Seaboard pays $1m for immigration violations

Civil settlement concludes ICE investigation relating to alleged I-9 paperwork errors and hiring and employment practices.

November 9, 2018

2 Min Read
Seaboard pays $1m for immigration violations

Seaboard Corp. and two of its subsidiaries, Seaboard Foods LLC and Seaboard Foods Services Inc., announced that they have entered into a civil settlement agreement with the U.S. Department of Homeland Security, Immigration & Customs Enforcement (ICE) and the state of Oklahoma's Office of the Attorney General.

The civil settlement concludes an investigation by ICE relating to alleged I-9 paperwork errors and hiring and employment practices by the company's pork production plant in Guymon, Okla., during the time period between 2007 and 2012.

The settlement agreement requires Seaboard to pay $750,000 to ICE and $256,000 to the Oklahoma Attorney General's office. This agreement was largely predicated upon Seaboard’s cooperation during this investigation and compliance measures Seaboard took prior to and during the course of the investigation.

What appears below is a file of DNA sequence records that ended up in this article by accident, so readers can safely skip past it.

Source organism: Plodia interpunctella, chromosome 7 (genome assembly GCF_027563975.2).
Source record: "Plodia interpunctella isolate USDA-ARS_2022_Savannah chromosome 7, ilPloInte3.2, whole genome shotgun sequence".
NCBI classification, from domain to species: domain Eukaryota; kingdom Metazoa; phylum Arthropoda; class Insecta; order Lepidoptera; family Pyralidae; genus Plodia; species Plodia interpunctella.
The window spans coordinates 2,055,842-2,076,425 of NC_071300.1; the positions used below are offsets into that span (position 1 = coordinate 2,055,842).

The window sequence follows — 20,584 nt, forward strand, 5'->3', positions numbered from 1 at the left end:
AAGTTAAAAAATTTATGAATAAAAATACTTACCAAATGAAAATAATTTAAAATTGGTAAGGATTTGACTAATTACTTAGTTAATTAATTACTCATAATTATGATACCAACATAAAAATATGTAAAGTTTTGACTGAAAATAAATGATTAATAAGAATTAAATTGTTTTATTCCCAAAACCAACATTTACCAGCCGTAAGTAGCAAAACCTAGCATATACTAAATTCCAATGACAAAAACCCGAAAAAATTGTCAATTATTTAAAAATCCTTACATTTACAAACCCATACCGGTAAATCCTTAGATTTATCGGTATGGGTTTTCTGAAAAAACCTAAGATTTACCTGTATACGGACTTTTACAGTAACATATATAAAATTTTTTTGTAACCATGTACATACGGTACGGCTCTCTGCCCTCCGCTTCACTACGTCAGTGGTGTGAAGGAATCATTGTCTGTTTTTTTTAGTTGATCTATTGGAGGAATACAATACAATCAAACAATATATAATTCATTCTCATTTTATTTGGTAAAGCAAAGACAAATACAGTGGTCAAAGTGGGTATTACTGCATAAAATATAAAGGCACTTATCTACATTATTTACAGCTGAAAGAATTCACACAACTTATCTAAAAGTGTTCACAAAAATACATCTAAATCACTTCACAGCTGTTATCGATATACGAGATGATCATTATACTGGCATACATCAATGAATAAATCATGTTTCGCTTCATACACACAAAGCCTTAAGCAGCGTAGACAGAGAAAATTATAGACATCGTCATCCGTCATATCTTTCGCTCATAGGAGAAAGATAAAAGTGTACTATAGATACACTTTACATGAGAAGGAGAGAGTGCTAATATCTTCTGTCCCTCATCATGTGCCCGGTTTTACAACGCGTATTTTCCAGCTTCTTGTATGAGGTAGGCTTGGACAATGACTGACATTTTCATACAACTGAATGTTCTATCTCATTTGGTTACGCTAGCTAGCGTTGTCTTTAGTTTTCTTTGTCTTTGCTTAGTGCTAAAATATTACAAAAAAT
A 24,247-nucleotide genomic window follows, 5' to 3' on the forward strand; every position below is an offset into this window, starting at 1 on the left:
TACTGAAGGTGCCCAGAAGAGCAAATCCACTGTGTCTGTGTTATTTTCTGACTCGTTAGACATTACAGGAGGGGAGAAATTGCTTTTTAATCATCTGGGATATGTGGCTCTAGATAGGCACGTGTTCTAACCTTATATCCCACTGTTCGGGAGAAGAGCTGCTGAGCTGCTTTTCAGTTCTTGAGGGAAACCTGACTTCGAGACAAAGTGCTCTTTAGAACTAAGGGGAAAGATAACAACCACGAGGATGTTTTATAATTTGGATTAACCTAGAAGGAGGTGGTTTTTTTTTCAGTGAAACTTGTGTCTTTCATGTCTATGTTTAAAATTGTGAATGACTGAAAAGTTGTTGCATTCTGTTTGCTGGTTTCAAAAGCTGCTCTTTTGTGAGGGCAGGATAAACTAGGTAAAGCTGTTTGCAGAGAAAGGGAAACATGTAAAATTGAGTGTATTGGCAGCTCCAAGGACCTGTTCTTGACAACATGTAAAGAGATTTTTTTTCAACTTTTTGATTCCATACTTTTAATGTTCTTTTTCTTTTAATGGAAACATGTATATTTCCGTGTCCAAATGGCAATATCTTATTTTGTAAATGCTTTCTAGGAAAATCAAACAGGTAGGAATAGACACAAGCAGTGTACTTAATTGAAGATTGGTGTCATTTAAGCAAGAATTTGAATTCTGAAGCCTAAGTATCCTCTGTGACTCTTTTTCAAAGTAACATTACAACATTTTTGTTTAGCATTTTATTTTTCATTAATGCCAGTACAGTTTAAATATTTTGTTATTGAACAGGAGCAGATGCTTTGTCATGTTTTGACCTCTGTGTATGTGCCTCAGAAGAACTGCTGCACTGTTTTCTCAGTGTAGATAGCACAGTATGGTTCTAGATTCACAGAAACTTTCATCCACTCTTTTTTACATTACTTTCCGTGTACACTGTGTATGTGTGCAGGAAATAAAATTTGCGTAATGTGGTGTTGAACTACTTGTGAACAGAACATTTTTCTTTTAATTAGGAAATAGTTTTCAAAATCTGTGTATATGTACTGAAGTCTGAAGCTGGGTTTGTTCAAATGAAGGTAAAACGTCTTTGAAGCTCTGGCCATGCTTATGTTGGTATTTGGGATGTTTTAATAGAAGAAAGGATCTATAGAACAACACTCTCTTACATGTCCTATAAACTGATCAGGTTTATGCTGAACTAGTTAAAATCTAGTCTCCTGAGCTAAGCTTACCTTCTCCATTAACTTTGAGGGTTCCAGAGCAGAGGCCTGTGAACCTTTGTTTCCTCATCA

Additionally, the investigation looked into allegations that health care claims for certain Seaboard employees who were enrolled in a private health insurance plan provided by Seaboard were improperly submitted to the Oklahoma Medicaid Program with respect to the same 2007-12 time period. There were no criminal charges or court rulings against the company.

Seaboard cooperated fully with the government and agreed to pay $1.006 million to resolve the matter. The settlement acknowledges that Seaboard denied each and every allegation of wrongdoing and explicitly reflects that the settlement is not an admission of liability by Seaboard.

"Our company demands adherence to all laws, rules and regulations everywhere we operate, and we take our compliance obligations seriously," said Darwin Sand, president and chief executive officer of Seaboard Foods. "In the settlement agreement, ICE acknowledged that Seaboard employed company-wide compliance efforts, both prior to and subsequent to the investigation."

"We are pleased to move forward to resolve this matter. This settlement resolves an investigation that began more than six years ago and that has been time consuming and costly in legal fees," Sand added.

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